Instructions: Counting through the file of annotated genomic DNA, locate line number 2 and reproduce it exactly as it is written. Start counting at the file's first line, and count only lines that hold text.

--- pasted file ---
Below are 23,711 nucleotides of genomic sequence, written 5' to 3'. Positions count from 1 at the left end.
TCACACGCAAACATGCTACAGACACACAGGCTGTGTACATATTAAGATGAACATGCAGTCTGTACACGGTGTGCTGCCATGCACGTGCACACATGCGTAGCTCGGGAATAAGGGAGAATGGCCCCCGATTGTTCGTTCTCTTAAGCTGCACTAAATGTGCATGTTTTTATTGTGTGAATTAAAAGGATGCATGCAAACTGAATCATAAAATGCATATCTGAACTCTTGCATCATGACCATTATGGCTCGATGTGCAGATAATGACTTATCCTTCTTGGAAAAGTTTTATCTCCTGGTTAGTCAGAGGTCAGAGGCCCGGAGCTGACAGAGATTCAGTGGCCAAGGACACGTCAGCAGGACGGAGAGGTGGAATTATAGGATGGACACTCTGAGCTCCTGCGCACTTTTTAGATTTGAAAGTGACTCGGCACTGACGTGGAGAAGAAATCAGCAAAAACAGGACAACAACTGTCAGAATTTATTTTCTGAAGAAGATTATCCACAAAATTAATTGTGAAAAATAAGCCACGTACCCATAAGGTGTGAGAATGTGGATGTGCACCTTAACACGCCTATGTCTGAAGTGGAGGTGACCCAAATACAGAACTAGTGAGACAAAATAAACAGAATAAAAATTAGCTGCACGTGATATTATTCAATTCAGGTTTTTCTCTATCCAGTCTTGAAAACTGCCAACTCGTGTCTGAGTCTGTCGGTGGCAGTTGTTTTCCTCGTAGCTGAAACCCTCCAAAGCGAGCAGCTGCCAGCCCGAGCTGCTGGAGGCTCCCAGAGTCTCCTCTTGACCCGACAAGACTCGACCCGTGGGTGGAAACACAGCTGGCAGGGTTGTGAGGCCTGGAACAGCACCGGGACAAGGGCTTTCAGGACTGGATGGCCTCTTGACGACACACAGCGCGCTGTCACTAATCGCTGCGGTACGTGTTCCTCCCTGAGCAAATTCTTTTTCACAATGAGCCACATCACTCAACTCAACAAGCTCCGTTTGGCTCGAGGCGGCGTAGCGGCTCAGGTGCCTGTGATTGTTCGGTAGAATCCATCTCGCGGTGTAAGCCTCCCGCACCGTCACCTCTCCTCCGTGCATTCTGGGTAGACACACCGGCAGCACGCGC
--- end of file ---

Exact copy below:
TCACACGCAAACATGCTACAGACACACAGGCTGTGTACATATTAAGATGAACATGCAGTCTGTACACGGTGTGCTGCCATGCACGTGCACACATGCGTAGCTCGGGAATAAGGGAGAATGGCCCCCGATTGTTCGTTCTCTTAAGCTGCACTAAATGTGCATGTTTTTATTGTGTGAATTAAAAGGATGCATGCAAACTGAATCATAAAATGCATATCTGAACTCTTGCATCATGACCATTATGGCTCGATGTGCAGATAATGACTTATCCTTCTTGGAAAAGTTTTATCTCCTGGTTAGTCAGAGGTCAGAGGCCCGGAGCTGACAGAGATTCAGTGGCCAAGGACACGTCAGCAGGACGGAGAGGTGGAATTATAGGATGGACACTCTGAGCTCCTGCGCACTTTTTAGATTTGAAAGTGACTCGGCACTGACGTGGAGAAGAAATCAGCAAAAACAGGACAACAACTGTCAGAATTTATTTTCTGAAGAAGATTATCCACAAAATTAATTGTGAAAAATAAGCCACGTACCCATAAGGTGTGAGAATGTGGATGTGCACCTTAACACGCCTATGTCTGAAGTGGAGGTGACCCAAATACAGAACTAGTGAGACAAAATAAACAGAATAAAAATTAGCTGCACGTGATATTATTCAATTCAGGTTTTTCTCTATCCAGTCTTGAAAACTGCCAACTCGTGTCTGAGTCTGTCGGTGGCAGTTGTTTTCCTCGTAGCTGAAACCCTCCAAAGCGAGCAGCTGCCAGCCCGAGCTGCTGGAGGCTCCCAGAGTCTCCTCTTGACCCGACAAGACTCGACCCGTGGGTGGAAACACAGCTGGCAGGGTTGTGAGGCCTGGAACAGCACCGGGACAAGGGCTTTCAGGACTGGATGGCCTCTTGACGACACACAGCGCGCTGTCACTAATCGCTGCGGTACGTGTTCCTCCCTGAGCAAATTCTTTTTCACAATGAGCCACATCACTCAACTCAACAAGCTCCGTTTGGCTCGAGGCGGCGTAGCGGCTCAGGTGCCTGTGATTGTTCGGTAGAATCCATCTCGCGGTGTAAGCCTCCCGCACCGTCACCTCTCCTCCGTGCATTCTGGGTAGACACACCGGCAGCACGCGC